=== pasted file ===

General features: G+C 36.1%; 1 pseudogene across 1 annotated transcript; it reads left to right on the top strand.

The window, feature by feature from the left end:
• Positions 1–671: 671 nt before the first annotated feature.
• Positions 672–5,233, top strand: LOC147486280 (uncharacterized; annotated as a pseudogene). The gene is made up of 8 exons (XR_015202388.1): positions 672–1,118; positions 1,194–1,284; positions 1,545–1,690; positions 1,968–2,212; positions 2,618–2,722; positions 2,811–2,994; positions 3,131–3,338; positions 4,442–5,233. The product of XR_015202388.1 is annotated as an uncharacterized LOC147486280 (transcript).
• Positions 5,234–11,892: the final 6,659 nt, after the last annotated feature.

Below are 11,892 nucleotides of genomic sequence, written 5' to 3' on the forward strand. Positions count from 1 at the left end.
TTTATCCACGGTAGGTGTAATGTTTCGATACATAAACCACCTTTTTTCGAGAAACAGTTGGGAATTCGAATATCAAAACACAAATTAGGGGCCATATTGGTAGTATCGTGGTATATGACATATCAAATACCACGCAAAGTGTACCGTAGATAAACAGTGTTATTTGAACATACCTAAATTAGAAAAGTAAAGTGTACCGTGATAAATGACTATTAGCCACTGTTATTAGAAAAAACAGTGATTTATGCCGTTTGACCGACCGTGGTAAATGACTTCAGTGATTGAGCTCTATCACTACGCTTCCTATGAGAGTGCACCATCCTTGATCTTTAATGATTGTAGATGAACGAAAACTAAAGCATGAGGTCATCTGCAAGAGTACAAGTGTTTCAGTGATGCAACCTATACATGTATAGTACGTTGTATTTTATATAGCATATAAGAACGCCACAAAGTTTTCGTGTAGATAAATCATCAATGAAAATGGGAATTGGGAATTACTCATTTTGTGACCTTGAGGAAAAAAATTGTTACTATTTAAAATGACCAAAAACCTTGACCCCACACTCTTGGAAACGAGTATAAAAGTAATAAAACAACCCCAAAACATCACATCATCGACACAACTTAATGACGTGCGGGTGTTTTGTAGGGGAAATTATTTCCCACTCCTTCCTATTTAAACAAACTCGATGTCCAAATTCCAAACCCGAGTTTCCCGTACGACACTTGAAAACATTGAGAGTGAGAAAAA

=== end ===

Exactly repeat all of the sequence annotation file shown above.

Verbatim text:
General features: G+C 36.1%; 1 pseudogene across 1 annotated transcript; it reads left to right on the top strand.

The window, feature by feature from the left end:
• Positions 1–671: 671 nt before the first annotated feature.
• Positions 672–5,233, top strand: LOC147486280 (uncharacterized; annotated as a pseudogene). The gene is made up of 8 exons (XR_015202388.1): positions 672–1,118; positions 1,194–1,284; positions 1,545–1,690; positions 1,968–2,212; positions 2,618–2,722; positions 2,811–2,994; positions 3,131–3,338; positions 4,442–5,233. The product of XR_015202388.1 is annotated as an uncharacterized LOC147486280 (transcript).
• Positions 5,234–11,892: the final 6,659 nt, after the last annotated feature.

Below are 11,892 nucleotides of genomic sequence, written 5' to 3' on the forward strand. Positions count from 1 at the left end.
TTTATCCACGGTAGGTGTAATGTTTCGATACATAAACCACCTTTTTTCGAGAAACAGTTGGGAATTCGAATATCAAAACACAAATTAGGGGCCATATTGGTAGTATCGTGGTATATGACATATCAAATACCACGCAAAGTGTACCGTAGATAAACAGTGTTATTTGAACATACCTAAATTAGAAAAGTAAAGTGTACCGTGATAAATGACTATTAGCCACTGTTATTAGAAAAAACAGTGATTTATGCCGTTTGACCGACCGTGGTAAATGACTTCAGTGATTGAGCTCTATCACTACGCTTCCTATGAGAGTGCACCATCCTTGATCTTTAATGATTGTAGATGAACGAAAACTAAAGCATGAGGTCATCTGCAAGAGTACAAGTGTTTCAGTGATGCAACCTATACATGTATAGTACGTTGTATTTTATATAGCATATAAGAACGCCACAAAGTTTTCGTGTAGATAAATCATCAATGAAAATGGGAATTGGGAATTACTCATTTTGTGACCTTGAGGAAAAAAATTGTTACTATTTAAAATGACCAAAAACCTTGACCCCACACTCTTGGAAACGAGTATAAAAGTAATAAAACAACCCCAAAACATCACATCATCGACACAACTTAATGACGTGCGGGTGTTTTGTAGGGGAAATTATTTCCCACTCCTTCCTATTTAAACAAACTCGATGTCCAAATTCCAAACCCGAGTTTCCCGTACGACACTTGAAAACATTGAGAGTGAGAAAAA